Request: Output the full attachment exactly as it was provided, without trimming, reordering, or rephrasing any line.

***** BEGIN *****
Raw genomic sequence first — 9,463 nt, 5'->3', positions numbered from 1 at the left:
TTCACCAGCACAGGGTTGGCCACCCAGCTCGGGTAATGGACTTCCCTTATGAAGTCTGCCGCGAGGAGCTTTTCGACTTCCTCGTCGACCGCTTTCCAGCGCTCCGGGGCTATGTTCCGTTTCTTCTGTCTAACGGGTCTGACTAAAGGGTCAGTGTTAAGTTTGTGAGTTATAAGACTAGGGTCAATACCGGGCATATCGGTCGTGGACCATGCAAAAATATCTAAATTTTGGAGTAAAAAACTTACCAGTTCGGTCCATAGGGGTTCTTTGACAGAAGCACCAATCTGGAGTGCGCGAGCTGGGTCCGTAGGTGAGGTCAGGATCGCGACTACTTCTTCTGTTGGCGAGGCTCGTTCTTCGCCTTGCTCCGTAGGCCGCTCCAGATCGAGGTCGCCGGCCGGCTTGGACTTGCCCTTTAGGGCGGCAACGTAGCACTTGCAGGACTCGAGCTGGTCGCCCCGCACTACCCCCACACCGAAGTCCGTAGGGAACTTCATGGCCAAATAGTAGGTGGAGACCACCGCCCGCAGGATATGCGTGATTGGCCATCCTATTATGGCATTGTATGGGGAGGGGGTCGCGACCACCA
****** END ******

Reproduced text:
Raw genomic sequence first — 9,463 nt, 5'->3', positions numbered from 1 at the left:
TTCACCAGCACAGGGTTGGCCACCCAGCTCGGGTAATGGACTTCCCTTATGAAGTCTGCCGCGAGGAGCTTTTCGACTTCCTCGTCGACCGCTTTCCAGCGCTCCGGGGCTATGTTCCGTTTCTTCTGTCTAACGGGTCTGACTAAAGGGTCAGTGTTAAGTTTGTGAGTTATAAGACTAGGGTCAATACCGGGCATATCGGTCGTGGACCATGCAAAAATATCTAAATTTTGGAGTAAAAAACTTACCAGTTCGGTCCATAGGGGTTCTTTGACAGAAGCACCAATCTGGAGTGCGCGAGCTGGGTCCGTAGGTGAGGTCAGGATCGCGACTACTTCTTCTGTTGGCGAGGCTCGTTCTTCGCCTTGCTCCGTAGGCCGCTCCAGATCGAGGTCGCCGGCCGGCTTGGACTTGCCCTTTAGGGCGGCAACGTAGCACTTGCAGGACTCGAGCTGGTCGCCCCGCACTACCCCCACACCGAAGTCCGTAGGGAACTTCATGGCCAAATAGTAGGTGGAGACCACCGCCCGCAGGATATGCGTGATTGGCCATCCTATTATGGCATTGTATGGGGAGGGGGTCGCGACCACCA